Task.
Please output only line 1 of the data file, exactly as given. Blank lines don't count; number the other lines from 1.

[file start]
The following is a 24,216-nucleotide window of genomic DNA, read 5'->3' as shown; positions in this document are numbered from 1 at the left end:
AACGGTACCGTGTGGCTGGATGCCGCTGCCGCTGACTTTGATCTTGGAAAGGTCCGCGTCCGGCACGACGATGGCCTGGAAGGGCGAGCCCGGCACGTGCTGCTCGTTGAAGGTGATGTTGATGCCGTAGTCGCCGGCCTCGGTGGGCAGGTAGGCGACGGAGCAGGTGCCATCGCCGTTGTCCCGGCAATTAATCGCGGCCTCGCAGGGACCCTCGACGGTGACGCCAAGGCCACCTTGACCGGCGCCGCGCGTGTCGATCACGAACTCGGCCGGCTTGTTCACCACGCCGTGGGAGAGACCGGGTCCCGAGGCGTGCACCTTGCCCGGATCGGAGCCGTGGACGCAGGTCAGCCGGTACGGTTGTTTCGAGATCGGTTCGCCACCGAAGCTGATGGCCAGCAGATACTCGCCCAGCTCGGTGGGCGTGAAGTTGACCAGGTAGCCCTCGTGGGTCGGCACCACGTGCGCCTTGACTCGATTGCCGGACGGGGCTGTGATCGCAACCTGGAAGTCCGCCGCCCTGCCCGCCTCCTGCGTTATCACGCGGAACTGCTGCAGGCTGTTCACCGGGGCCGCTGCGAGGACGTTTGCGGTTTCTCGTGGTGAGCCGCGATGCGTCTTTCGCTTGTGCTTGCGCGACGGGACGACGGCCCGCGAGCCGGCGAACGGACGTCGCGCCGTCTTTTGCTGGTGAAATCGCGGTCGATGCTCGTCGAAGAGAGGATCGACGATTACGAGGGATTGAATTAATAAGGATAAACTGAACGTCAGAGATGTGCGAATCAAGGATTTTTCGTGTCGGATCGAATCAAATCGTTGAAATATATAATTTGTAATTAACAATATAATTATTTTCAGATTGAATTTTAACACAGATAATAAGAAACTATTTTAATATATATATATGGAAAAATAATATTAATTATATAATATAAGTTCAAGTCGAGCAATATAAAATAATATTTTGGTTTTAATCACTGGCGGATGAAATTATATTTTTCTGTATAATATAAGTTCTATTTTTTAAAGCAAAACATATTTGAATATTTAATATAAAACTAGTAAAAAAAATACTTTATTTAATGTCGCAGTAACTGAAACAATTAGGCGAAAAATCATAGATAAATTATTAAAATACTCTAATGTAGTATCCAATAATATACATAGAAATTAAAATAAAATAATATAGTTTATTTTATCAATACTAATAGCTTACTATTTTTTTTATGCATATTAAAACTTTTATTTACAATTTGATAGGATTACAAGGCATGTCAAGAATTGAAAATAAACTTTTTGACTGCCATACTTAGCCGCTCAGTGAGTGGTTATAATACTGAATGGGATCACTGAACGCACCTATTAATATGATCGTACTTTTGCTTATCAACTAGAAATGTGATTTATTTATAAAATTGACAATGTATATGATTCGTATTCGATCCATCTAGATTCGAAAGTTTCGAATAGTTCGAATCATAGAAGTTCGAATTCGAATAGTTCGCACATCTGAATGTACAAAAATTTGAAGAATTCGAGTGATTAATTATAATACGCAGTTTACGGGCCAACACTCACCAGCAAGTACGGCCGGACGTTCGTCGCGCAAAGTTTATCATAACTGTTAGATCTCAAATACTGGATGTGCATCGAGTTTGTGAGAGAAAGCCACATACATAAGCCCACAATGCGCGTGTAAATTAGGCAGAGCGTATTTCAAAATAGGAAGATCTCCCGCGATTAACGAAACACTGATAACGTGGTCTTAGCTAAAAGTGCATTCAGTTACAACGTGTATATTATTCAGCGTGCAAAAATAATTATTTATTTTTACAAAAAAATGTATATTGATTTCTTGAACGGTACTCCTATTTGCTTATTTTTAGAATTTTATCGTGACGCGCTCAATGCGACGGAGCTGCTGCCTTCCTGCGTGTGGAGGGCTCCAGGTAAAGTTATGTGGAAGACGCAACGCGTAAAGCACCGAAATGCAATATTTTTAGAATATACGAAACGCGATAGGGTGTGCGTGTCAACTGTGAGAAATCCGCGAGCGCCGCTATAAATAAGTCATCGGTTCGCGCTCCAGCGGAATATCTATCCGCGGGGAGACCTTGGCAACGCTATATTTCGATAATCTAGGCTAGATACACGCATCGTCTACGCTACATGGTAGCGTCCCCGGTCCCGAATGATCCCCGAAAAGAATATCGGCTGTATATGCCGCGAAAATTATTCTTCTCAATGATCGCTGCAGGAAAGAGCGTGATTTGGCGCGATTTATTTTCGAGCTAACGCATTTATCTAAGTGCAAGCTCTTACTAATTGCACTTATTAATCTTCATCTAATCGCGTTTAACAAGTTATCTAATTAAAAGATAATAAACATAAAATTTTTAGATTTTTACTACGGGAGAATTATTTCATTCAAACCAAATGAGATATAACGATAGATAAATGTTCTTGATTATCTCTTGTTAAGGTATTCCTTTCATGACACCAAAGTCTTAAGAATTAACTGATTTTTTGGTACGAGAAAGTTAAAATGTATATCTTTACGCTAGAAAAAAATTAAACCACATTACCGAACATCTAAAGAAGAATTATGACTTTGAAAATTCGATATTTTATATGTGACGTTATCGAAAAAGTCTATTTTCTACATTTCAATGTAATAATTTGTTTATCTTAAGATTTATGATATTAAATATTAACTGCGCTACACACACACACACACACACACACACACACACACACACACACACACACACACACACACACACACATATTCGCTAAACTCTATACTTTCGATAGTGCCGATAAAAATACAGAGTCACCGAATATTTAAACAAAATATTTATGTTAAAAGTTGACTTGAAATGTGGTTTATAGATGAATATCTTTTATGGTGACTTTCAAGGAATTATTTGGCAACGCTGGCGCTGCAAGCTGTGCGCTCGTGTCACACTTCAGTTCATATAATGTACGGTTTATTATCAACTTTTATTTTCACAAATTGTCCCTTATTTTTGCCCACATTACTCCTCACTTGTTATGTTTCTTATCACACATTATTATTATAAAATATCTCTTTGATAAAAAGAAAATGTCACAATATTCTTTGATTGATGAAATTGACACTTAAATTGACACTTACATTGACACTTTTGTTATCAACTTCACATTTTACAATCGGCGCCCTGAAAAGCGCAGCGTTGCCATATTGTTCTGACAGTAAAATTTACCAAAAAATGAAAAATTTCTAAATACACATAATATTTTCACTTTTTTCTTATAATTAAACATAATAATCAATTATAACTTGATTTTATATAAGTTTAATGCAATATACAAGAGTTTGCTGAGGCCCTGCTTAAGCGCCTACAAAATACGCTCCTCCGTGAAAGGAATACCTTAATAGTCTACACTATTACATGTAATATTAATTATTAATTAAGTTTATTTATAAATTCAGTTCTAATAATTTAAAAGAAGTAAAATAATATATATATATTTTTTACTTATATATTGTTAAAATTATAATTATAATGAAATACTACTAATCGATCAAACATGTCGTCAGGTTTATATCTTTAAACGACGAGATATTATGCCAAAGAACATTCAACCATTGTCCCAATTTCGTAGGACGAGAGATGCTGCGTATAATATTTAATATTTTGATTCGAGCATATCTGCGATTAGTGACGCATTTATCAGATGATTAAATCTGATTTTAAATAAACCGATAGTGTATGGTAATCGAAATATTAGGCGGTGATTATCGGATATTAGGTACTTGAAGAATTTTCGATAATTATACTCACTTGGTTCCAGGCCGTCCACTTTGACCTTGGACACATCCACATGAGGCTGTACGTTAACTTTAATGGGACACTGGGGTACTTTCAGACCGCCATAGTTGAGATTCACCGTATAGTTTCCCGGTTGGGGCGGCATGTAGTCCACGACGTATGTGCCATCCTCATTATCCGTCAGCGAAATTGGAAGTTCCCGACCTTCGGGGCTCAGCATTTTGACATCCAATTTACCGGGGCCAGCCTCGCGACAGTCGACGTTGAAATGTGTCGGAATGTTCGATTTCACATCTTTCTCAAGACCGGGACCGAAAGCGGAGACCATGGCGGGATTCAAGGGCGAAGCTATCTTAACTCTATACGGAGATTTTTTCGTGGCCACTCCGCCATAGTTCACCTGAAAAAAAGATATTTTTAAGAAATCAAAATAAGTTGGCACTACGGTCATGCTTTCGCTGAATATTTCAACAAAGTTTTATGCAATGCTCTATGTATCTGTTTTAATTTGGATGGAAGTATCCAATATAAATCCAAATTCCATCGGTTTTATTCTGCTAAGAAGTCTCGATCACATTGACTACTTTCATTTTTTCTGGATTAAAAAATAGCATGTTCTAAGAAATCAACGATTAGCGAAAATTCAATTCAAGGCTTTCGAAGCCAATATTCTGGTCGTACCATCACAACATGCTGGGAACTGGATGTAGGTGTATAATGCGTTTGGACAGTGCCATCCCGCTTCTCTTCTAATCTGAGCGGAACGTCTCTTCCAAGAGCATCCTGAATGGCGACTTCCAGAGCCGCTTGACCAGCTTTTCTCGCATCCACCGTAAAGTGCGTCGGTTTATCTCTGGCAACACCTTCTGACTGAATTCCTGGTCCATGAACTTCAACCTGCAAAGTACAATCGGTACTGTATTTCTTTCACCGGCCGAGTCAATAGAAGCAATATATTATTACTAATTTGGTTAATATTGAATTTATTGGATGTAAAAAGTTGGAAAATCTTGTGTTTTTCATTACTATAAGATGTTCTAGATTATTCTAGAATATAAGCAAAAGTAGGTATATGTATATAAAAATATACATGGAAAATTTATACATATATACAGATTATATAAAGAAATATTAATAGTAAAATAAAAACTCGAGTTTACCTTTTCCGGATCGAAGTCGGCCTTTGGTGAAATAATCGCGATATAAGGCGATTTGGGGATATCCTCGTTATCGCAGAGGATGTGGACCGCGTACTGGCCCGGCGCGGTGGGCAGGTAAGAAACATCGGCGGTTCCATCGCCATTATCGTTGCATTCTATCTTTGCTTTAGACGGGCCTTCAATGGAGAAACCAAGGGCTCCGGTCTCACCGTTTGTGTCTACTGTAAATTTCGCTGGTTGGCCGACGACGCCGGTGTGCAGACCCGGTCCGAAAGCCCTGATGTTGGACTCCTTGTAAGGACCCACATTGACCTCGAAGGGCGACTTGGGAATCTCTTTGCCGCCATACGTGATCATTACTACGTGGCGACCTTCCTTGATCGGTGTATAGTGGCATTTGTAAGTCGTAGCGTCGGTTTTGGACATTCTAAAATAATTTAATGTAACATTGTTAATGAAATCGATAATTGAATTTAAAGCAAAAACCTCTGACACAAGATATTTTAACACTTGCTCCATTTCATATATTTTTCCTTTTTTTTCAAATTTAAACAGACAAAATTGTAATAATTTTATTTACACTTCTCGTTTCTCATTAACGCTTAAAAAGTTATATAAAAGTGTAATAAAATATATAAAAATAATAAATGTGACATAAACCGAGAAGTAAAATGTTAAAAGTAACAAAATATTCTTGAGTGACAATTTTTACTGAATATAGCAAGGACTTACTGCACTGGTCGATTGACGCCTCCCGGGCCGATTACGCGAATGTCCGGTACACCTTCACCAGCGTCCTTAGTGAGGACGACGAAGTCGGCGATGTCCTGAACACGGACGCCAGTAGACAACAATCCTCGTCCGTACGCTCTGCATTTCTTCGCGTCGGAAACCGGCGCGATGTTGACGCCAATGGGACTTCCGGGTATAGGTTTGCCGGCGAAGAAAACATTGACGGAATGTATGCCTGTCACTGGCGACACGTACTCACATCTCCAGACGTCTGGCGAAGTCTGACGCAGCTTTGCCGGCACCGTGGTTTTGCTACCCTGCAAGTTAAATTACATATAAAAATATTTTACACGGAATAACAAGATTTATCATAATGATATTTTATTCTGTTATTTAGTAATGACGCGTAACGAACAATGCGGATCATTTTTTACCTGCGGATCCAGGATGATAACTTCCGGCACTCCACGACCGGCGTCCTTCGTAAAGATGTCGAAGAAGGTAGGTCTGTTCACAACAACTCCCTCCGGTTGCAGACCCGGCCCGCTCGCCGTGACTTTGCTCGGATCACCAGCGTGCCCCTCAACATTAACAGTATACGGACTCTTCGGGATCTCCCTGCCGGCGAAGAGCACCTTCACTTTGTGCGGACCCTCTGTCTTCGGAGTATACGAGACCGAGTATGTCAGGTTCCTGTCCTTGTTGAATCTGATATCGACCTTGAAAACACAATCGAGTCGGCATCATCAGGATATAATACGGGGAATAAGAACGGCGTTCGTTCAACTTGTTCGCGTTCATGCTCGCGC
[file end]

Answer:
The following is a 24,216-nucleotide window of genomic DNA, read 5'->3' as shown; positions in this document are numbered from 1 at the left end: